An Cosantóir

April 2013

An Cosantóir the official magazine of the Irish Defence Forces and Reserve Defence Forces.

Issue link: http://digital.jmpublishing.ie/i/117940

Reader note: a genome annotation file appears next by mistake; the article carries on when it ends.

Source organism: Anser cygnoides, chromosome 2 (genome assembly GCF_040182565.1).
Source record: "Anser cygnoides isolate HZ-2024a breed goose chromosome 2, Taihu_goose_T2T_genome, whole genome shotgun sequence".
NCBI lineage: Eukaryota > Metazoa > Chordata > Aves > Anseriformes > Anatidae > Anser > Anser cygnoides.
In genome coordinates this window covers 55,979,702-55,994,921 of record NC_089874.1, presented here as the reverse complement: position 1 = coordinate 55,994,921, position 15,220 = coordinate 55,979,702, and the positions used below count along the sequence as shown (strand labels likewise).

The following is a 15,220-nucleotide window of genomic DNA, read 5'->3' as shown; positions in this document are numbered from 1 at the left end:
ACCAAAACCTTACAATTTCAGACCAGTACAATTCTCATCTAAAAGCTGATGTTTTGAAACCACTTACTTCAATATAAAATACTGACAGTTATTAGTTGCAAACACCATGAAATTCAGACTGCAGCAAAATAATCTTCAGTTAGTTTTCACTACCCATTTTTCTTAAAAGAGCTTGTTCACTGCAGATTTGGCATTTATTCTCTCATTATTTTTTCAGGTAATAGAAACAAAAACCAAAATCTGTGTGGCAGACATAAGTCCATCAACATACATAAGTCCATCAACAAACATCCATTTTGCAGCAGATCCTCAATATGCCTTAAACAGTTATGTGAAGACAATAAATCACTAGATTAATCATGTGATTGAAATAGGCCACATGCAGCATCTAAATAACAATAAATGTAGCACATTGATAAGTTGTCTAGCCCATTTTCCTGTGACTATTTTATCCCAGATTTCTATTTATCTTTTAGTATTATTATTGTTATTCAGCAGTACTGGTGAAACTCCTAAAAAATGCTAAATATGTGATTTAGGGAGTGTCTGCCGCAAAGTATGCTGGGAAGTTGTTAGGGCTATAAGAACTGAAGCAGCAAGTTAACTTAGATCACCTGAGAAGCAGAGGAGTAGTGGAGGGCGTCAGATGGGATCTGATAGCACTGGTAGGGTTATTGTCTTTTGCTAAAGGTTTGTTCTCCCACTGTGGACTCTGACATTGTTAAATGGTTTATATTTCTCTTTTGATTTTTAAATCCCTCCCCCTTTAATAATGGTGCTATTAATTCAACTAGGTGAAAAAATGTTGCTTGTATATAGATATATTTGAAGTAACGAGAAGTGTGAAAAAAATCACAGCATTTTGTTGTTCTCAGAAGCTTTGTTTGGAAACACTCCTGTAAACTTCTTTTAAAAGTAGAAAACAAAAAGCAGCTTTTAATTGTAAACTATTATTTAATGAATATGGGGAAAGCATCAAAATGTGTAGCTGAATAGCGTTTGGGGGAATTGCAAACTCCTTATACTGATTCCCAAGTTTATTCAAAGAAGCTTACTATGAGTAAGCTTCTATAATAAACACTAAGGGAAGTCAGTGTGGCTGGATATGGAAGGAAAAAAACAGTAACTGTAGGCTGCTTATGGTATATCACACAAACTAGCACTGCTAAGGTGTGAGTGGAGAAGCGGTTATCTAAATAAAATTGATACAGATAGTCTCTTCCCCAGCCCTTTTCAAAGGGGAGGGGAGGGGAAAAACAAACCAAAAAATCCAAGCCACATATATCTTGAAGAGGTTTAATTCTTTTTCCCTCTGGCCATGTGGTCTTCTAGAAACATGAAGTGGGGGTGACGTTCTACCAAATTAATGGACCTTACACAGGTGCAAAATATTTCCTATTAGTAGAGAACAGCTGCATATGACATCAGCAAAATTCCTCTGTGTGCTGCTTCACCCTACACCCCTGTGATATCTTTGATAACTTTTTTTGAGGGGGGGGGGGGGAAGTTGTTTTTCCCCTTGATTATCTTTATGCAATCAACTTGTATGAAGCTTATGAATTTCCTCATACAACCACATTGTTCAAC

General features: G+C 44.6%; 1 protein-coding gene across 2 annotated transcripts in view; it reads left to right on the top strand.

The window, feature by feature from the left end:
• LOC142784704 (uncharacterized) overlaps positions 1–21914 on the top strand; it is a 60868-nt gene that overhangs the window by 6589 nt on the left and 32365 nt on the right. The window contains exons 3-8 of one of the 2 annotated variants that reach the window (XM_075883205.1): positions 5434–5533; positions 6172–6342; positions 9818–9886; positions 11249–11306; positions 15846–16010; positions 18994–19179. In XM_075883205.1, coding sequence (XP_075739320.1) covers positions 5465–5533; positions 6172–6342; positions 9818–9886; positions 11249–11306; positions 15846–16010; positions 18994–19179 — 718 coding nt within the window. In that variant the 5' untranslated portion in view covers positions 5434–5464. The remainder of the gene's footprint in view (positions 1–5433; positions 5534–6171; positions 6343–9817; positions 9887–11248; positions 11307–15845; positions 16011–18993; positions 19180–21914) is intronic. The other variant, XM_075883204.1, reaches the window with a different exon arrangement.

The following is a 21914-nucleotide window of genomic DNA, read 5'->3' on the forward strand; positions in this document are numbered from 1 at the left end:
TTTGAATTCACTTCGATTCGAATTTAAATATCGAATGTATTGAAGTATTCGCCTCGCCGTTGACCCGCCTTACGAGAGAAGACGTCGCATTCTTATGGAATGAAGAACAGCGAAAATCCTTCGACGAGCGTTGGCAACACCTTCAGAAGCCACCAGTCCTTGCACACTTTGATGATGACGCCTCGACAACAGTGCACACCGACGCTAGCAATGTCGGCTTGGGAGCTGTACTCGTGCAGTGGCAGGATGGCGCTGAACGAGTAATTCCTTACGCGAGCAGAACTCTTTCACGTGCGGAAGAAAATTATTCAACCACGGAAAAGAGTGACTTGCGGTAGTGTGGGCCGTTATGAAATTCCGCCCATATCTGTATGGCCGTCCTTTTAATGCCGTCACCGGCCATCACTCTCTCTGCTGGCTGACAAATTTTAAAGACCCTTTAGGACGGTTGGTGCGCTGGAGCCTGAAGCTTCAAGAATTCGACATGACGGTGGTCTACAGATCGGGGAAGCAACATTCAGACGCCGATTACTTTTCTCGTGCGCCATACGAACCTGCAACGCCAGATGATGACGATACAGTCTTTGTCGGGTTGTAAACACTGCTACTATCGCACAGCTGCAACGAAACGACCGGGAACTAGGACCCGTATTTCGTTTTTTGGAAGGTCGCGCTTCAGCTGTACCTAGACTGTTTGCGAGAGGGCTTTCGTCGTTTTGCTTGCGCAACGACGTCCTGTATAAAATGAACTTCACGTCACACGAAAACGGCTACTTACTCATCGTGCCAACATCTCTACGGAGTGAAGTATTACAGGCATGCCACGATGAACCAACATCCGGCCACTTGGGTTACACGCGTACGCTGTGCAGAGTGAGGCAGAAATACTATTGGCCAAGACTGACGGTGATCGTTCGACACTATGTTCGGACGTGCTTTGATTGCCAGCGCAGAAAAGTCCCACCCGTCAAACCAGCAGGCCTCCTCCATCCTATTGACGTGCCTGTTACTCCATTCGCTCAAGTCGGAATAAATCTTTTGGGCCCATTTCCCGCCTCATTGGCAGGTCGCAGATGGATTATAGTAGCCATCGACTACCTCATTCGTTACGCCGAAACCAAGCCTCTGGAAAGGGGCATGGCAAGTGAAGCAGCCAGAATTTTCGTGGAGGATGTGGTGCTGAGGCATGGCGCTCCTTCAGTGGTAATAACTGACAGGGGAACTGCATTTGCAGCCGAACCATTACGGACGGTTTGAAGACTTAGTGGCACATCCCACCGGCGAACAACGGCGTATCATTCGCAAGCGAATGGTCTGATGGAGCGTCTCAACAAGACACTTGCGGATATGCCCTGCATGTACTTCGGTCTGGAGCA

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24 | At the GATES OF HELL by Paul O���Brien MA Photos where credited T he old saying ���from here to Timbuktu��� was used to invoke images of exotic, far-distant lands. However, in recent months the African country of Mali, where the city of Timbuktu is located, has made headlines throughout the world. Two months ago France began military operations in the country at the behest of the Malian government. This intervention, codenamed ���Operation Serval���, is aimed at halting fighting and restoring government authority in the conflicttorn north of the country. Mali, a former French colony, and the world���s 24th largest country at 480,000 sq miles, is a landlocked nation in West Africa comprising eight regions, and is comparable in size to South Africa. The country���s northern border reaches deep into the inhospitable Sahara Desert and its north-eastern border lies in the mountainous terrain of the Adrar des Ifoghas. The south of the country, where the majority of its inhabitants reside, is tropical and dominated by the Niger and Senegal rivers. In January 2012, a Tuareg rebellion in northern Mali led to a period of instability in the region. The chaotic situation provided an opportunity for extremist Islamic groups, including Ansar Dine and Al-Qaeda, to turn on the Tuaregs and seize control, with the expressed aim An Cosant��ir April 2013 www.dfmagazine.ie Soldiers from the 1st Battalion, 10th Special Forces Group (Airborne) teach mounted infantry tactics to soldiers from the Malian Army in Timbuktu, Mali. (Staff Sgt Edward Braly, USAF) of implementing strict Islamic Sharia law in Mali. According to UN estimates, thousands of people subsequently fled south to avoid the fighting. The situation caused Western powers to become increasingly concerned that Mali may be used as a staging area for terrorist attacks throughout the world. Using the country���s capital, Bamako, as a forward operating base, French forces deployed 2,500 troops to bolster the Malian army. They are also working with 3,000 West African troops who are participating in a UN-approved intervention mission. Responding to the French intervention Oumar Ould Hamaha, a spokesman for MUJWA (Movement for Unity and Jihad in West Africa), which has imposed Sharia law in the north of the country, said: ���France has opened the gates of hell ��� it has fallen into a trap much more dangerous than Iraq, Afghanistan or Somalia.��� This threat did not deter the French and in January a column of French Foreign Legion armoured vehicles moved into position at Niono, 190 miles from Bamako. At the same time Malian troops secured an area near the Mauritanian border. This was achieved with French air support, in the form of four Mirage 2000D and four Rafale fighter jets, which bombed and strafed enemy positions, forcing them to fall back.

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